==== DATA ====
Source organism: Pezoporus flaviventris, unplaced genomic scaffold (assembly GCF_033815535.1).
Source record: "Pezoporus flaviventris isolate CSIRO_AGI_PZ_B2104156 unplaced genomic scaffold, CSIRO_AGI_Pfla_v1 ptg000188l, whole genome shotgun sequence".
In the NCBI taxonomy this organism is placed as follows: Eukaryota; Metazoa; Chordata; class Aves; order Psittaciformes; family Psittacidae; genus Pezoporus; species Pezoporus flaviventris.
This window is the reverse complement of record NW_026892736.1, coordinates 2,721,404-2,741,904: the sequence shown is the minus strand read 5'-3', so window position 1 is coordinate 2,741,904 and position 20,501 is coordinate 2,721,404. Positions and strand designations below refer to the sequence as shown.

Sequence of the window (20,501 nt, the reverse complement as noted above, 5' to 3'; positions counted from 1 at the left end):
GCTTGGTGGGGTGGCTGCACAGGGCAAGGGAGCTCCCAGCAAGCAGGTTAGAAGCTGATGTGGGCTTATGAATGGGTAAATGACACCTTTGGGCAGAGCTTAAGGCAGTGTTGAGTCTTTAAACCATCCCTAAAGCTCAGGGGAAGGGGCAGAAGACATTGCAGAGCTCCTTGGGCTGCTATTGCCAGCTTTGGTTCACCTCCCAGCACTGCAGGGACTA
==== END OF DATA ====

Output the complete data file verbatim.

Source organism: Pezoporus flaviventris, unplaced genomic scaffold (assembly GCF_033815535.1).
Source record: "Pezoporus flaviventris isolate CSIRO_AGI_PZ_B2104156 unplaced genomic scaffold, CSIRO_AGI_Pfla_v1 ptg000188l, whole genome shotgun sequence".
In the NCBI taxonomy this organism is placed as follows: Eukaryota; Metazoa; Chordata; class Aves; order Psittaciformes; family Psittacidae; genus Pezoporus; species Pezoporus flaviventris.
This window is the reverse complement of record NW_026892736.1, coordinates 2,721,404-2,741,904: the sequence shown is the minus strand read 5'-3', so window position 1 is coordinate 2,741,904 and position 20,501 is coordinate 2,721,404. Positions and strand designations below refer to the sequence as shown.

Sequence of the window (20,501 nt, the reverse complement as noted above, 5' to 3'; positions counted from 1 at the left end):
GCTTGGTGGGGTGGCTGCACAGGGCAAGGGAGCTCCCAGCAAGCAGGTTAGAAGCTGATGTGGGCTTATGAATGGGTAAATGACACCTTTGGGCAGAGCTTAAGGCAGTGTTGAGTCTTTAAACCATCCCTAAAGCTCAGGGGAAGGGGCAGAAGACATTGCAGAGCTCCTTGGGCTGCTATTGCCAGCTTTGGTTCACCTCCCAGCACTGCAGGGACTA